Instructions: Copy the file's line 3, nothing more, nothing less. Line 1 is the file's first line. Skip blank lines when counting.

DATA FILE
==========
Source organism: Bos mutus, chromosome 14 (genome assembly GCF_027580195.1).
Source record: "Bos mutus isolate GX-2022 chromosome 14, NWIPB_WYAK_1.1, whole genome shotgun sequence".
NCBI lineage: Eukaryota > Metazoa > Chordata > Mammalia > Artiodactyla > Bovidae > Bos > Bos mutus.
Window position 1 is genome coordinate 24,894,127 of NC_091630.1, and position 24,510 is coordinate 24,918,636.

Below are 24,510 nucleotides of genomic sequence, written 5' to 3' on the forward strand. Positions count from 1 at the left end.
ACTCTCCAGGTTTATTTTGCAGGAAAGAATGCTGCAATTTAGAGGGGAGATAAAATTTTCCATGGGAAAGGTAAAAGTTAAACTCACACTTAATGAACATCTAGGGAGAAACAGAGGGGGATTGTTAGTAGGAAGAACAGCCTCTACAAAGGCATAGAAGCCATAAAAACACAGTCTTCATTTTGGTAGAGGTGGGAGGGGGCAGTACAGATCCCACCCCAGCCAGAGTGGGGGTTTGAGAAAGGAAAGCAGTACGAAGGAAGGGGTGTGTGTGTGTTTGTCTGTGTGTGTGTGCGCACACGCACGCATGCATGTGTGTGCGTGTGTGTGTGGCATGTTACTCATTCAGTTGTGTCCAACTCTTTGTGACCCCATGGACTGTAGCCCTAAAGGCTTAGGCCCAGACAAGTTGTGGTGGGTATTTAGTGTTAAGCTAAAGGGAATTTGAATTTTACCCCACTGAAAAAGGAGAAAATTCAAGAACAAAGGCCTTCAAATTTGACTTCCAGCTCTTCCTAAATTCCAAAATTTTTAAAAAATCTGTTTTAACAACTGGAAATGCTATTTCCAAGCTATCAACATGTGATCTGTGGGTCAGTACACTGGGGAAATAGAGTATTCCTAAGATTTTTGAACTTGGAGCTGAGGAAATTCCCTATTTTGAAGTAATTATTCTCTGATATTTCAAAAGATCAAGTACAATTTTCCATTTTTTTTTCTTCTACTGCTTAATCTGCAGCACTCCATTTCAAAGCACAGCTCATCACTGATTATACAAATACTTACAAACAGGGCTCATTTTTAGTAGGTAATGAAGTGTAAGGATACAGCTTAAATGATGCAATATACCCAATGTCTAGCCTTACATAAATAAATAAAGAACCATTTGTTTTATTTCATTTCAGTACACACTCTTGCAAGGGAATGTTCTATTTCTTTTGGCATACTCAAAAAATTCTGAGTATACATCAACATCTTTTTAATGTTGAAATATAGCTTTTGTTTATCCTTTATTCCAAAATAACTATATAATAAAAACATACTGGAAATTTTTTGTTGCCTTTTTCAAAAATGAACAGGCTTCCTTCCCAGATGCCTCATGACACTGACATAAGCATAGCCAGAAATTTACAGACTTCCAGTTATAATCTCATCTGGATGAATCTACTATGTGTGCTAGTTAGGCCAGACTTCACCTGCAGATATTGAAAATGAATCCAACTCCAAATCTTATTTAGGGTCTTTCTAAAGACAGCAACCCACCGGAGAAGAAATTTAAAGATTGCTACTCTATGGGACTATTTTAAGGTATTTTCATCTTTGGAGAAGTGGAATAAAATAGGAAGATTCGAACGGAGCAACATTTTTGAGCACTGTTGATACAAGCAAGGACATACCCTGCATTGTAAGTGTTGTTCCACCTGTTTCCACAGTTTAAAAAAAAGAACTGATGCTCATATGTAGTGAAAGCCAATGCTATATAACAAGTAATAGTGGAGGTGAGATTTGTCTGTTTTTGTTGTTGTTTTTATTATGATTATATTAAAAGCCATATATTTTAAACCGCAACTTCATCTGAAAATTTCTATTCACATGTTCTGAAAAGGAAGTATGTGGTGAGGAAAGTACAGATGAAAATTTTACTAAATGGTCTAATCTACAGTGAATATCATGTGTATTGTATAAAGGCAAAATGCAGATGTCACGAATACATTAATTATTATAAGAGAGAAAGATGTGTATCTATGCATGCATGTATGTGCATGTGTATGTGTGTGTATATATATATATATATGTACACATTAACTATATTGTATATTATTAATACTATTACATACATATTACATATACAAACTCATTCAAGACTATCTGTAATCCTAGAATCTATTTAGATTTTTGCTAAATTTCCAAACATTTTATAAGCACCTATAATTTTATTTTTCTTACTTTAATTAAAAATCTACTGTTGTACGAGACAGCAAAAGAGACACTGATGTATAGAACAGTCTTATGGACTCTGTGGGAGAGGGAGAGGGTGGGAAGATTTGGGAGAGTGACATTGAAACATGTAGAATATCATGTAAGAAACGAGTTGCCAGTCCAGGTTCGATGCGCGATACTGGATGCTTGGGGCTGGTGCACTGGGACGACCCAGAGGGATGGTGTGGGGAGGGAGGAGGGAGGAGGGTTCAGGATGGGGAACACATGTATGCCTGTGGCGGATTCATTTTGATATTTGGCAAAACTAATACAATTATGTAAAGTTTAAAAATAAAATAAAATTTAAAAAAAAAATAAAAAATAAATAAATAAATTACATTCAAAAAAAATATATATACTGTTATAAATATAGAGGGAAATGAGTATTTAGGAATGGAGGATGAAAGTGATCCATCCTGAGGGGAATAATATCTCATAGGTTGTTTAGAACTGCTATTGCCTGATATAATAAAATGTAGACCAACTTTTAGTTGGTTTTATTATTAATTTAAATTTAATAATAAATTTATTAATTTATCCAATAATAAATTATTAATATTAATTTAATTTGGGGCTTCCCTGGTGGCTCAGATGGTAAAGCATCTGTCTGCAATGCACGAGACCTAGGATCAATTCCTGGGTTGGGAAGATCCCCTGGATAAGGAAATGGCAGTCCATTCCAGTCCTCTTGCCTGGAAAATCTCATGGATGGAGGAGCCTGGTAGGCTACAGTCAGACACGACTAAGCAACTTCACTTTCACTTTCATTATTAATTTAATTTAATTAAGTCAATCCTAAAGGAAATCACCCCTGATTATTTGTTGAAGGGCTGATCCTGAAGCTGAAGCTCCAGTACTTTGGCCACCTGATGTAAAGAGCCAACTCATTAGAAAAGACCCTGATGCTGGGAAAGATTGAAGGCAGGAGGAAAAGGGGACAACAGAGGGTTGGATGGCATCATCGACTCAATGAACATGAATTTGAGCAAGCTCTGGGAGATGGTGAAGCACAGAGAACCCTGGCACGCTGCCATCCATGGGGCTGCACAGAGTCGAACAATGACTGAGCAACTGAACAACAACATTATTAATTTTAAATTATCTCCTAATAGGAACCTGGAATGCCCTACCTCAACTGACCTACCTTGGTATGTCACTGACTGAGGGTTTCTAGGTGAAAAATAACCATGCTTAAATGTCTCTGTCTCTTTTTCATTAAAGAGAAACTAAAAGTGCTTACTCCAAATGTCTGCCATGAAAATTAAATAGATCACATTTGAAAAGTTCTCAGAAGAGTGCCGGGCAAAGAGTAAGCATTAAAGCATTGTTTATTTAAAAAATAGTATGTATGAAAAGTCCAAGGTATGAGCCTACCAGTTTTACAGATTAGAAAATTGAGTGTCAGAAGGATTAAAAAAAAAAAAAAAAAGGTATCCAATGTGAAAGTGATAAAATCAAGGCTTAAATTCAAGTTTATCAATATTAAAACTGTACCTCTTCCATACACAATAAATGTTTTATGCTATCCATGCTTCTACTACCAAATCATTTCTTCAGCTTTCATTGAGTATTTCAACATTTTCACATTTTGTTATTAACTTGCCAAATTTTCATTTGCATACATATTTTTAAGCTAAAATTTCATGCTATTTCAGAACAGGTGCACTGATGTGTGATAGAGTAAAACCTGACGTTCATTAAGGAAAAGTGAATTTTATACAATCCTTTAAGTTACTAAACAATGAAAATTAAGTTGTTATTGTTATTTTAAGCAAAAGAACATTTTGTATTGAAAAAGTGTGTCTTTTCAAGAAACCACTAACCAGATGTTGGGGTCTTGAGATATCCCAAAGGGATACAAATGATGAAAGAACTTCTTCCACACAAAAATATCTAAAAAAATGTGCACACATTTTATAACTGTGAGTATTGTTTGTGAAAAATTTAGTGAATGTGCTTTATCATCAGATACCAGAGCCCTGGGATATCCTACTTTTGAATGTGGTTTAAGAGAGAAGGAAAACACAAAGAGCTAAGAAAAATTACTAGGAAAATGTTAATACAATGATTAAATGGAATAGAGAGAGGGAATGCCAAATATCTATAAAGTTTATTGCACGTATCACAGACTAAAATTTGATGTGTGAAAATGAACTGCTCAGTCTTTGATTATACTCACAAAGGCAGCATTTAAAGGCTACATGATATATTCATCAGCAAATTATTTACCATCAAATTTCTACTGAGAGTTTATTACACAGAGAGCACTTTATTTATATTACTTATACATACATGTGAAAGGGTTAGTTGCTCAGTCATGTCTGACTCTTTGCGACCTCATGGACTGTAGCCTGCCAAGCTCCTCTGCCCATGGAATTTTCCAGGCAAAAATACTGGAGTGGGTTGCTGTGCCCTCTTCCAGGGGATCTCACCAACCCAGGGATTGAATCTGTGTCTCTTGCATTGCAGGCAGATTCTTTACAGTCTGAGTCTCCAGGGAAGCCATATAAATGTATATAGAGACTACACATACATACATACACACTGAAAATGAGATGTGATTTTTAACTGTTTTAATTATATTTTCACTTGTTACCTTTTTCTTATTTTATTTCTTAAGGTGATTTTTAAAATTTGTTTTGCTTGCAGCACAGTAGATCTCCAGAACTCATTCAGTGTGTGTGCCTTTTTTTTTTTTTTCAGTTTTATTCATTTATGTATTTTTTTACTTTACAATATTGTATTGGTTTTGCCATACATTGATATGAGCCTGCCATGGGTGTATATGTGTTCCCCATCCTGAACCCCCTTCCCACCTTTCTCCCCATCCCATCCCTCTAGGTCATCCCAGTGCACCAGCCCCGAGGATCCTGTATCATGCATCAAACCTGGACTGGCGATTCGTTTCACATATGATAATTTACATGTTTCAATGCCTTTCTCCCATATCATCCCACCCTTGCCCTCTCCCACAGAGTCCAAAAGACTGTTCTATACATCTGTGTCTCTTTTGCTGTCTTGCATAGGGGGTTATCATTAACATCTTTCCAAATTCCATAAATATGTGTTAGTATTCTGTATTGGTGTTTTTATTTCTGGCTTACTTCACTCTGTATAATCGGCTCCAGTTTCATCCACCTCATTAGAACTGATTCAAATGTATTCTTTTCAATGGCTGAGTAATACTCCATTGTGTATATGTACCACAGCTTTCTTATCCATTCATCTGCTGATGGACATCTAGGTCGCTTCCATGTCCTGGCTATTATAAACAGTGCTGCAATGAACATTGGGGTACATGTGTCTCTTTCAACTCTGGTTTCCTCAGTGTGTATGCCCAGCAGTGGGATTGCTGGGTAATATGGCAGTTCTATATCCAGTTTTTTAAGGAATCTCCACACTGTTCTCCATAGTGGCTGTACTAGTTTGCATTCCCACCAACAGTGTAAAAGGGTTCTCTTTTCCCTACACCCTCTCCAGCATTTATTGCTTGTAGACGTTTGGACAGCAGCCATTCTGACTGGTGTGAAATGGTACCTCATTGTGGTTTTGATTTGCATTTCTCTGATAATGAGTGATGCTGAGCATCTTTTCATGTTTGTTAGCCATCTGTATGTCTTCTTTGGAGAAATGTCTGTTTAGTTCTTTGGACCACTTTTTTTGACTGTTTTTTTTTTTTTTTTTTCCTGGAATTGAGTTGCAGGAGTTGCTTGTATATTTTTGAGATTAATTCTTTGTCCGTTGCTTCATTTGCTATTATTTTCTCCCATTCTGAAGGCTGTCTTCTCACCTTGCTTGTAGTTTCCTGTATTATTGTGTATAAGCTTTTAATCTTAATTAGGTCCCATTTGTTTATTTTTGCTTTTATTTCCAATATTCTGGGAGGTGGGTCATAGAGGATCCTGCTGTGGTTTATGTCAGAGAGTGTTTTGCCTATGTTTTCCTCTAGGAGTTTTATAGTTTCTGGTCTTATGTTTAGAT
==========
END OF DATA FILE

NCBI lineage: Eukaryota > Metazoa > Chordata > Mammalia > Artiodactyla > Bovidae > Bos > Bos mutus.